NORTHAMPTON — Joel Turcotte of Holyoke has played the drums in the downtown area before, but Saturday was a first. He wore a mask of Republican presidential nominee Donald Trump.
But don’t call Turcotte a Trump fan. At his feet was a sign that revealed that while he may wear the mask, he is not a supporter.
“Make America Groove Again P. S. I don’t actually like Trump,” the sign read.
Turcotte, 22, said he thinks Trump is an “idiot,” but his performance wasn’t politically motivated. He just did it to make people laugh.
“Since about 99 percent of Northampton hates Trump anyway, I figured it would go over well,” Turcotte said. “I figured people would dig it. They seem to be liking it.”
Turcotte’s performance comes when even many elected Republicans are rebuking Trump. Following a story from the Washington Post on Friday about a video in which Trump brags about assaulting women, some two dozen Republican congressmen and governors rescinded their support of their presidential nominee or called for him to drop out of the race entirely.
Turcotte teaches drumming lessons at Berkshire Hills Music Academy, a school in South Hadley for young adults with intellectual disabilities. He also teaches private lessons and at the Springfield Conservatory of Music. Turcotte plays in a band called Writing in the Skies, which often plays shows in Florence.
According to Turcotte, who donned a suit for the performance, the music he was playing Saturday was all improvised.
“I’m just jamming,” Turcotte said with a shrug. “I’m essentially practicing on the street in a Trump mask.”
Turcotte obtained a street performance permit about three months ago, he said. He got the idea for the performance Thursday and bought the mask Saturday at Faces on Main Street. His friends Tina Andreski, of Westfield, and Jared Herman, of Southampton, helped him set up the drum kit and snapped photos as he performed.
“He’s just goofing around making people laugh,” Andreski said.
People walking by agreed the performance brought humor to what they said feels like a never-ending election cycle. At the height of the performance, some two dozen people stood around snapping photos.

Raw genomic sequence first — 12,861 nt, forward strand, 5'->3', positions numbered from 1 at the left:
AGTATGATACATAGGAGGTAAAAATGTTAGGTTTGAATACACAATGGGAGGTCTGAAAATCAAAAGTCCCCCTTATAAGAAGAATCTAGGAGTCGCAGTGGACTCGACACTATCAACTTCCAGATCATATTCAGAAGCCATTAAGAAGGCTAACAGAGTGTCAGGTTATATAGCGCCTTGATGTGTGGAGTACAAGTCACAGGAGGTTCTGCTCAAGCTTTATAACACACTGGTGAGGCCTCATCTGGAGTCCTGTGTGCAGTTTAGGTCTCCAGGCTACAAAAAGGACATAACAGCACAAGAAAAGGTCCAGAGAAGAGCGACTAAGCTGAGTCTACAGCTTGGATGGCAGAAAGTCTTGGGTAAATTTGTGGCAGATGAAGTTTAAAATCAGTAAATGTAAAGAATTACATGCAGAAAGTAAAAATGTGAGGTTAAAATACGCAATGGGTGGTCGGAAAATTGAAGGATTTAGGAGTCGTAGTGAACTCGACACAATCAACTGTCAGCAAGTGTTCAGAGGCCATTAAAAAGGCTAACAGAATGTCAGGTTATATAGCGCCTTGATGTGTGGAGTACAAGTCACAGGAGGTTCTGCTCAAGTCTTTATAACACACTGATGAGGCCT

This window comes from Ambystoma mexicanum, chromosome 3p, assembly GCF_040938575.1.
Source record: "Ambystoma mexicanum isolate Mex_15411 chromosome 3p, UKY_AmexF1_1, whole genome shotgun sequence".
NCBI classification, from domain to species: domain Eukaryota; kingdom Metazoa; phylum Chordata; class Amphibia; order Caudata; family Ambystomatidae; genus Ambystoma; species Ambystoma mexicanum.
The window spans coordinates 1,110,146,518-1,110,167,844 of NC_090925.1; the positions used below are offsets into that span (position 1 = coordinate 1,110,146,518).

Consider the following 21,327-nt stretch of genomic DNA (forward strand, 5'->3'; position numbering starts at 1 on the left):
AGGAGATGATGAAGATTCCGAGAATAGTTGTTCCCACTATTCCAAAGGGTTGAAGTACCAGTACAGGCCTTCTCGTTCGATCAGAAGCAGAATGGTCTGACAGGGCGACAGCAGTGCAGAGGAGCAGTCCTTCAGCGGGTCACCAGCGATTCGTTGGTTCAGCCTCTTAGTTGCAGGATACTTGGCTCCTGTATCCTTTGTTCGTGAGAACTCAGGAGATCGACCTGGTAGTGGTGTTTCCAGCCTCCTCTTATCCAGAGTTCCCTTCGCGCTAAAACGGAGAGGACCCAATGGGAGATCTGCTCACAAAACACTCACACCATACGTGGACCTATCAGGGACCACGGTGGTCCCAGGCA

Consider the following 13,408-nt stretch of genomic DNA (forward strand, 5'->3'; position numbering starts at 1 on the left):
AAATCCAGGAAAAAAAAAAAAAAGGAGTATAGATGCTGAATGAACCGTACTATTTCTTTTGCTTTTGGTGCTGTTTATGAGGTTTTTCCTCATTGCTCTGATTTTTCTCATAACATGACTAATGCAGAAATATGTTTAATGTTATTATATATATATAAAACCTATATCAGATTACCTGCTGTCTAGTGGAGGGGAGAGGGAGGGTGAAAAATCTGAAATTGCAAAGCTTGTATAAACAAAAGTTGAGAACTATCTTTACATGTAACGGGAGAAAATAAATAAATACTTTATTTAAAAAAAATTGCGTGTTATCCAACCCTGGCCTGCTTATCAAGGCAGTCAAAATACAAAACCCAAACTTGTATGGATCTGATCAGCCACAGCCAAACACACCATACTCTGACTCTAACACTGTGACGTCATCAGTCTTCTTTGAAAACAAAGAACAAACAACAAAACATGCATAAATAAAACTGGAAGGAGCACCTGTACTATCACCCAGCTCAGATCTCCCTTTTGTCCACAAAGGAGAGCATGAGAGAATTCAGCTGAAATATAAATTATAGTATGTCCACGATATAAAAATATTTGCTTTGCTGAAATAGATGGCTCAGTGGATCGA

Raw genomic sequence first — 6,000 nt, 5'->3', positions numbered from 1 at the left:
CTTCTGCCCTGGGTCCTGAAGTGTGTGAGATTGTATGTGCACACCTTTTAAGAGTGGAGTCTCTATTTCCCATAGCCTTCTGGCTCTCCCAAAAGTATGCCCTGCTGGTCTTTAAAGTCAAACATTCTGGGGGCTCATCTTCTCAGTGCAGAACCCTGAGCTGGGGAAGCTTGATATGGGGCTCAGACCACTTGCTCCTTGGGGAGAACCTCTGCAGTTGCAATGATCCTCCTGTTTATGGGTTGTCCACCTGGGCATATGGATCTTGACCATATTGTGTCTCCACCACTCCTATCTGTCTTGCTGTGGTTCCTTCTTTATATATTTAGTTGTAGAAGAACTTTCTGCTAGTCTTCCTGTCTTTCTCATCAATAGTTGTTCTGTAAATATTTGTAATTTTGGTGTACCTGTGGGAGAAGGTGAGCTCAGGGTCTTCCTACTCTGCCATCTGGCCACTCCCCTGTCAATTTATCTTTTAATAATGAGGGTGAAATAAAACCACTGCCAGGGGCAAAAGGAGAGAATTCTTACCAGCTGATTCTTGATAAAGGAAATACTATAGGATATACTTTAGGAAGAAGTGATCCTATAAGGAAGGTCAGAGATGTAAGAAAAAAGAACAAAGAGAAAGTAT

“This is funny in light of a terrible situation,” said Amber LaFrancis, 27. “Why not have a guy with a Trump mask playing the drums downtown? This election feels like a big joke.”
LaFrancis said she was happy to see people coming together to watch the street performance in an election that feels divided. As Turcotte played, people on the street snapped photos, took videos using the Snapchat app and sat down on the curb to listen. A group of teenage athletes on a school bus held their smartphones up to the window to capture the performance as they drove by.
Mike Woods, of Easthampton, sipped a coffee as he watched Turcotte’s performance. Though he has not decided who he will vote for, he said he likes some of Trump’s ideas.
“I like Trump. He has some good ideas. You’ve got to remember he can’t do anything without Congress, so I don’t know what everybody is so scared about. Sure he’s got some ideas, but he can’t do all of them without everybody else,” Woods said. “I’m worried about Hillary not being able to make tough decisions.”
Woods said Turcotte making a joke of Trump didn’t bother him, though it might have decades ago.
“I’m 66 years old. Nothing bugs me. I go with the flow,” Woods said. “I used to get mad when I was younger, but I’m just here to watch today.”
Elaine Wert, who lives on State Street, was another member of the crowd. She stood on the sidewalk smiling as she watched Turcotte’s performance.
“I think it’s hysterical. I love his sign,” Wert said. “I think it’s great. I really do.”
Wert, who attends First Churches, said she loves when people play music outside the building. She said she was a big Bernie Sanders supporter during the Democratic primary. She was less focused on the political aspect of the performance Saturday, and said she simply enjoys when people perform downtown.
“We love having people play music. We would never chase anyone away,” Wert said.
Dan McCarthy, one of the owners of Faces, agreed the performance was a nice bit of comic relief. McCarthy said he was glad a mask purchased at his store could make people laugh.
“A little bit of humor is good, especially with what we’re dealing with,” McCarthy said.
According to McCarthy, Trump masks have been flying off the shelves. The store has ordered two shipments of masks so far and might place another order before Halloween. McCarthy said he started with a single shipment of 10 Trump masks. When they sold out, he ordered another 10 Trump masks and 10 Clinton masks.
“The Trump masks are going quicker,” McCarthy said. “We’ve sold probably twice as many Trump masks so far.”
He said most of the merchandise pokes fun at Trump
But the quickest-selling political merchandise at Faces this election cycle has not been in the likeness of Trump or Clinton.
Earlier this year, Bernie Sanders merchandise was most popular.
“In the summer, we couldn’t keep Bernie stuff on the shelves,” McCarthy said. “I’d order 48 pairs of Bernie socks and 24 pairs of Clinton and Trump socks. Even then, I’d run out of the Bernie socks first.”
And that makes sense, as many watching Turcotte’s performance Saturday said they wished Sanders was on the Democratic ticket.
“This (performance) speaks to the entire show, that’s what you can call it. The election feels like a show,” LaFrancis said. “Our one hope was Bernie, and he’s gone now.”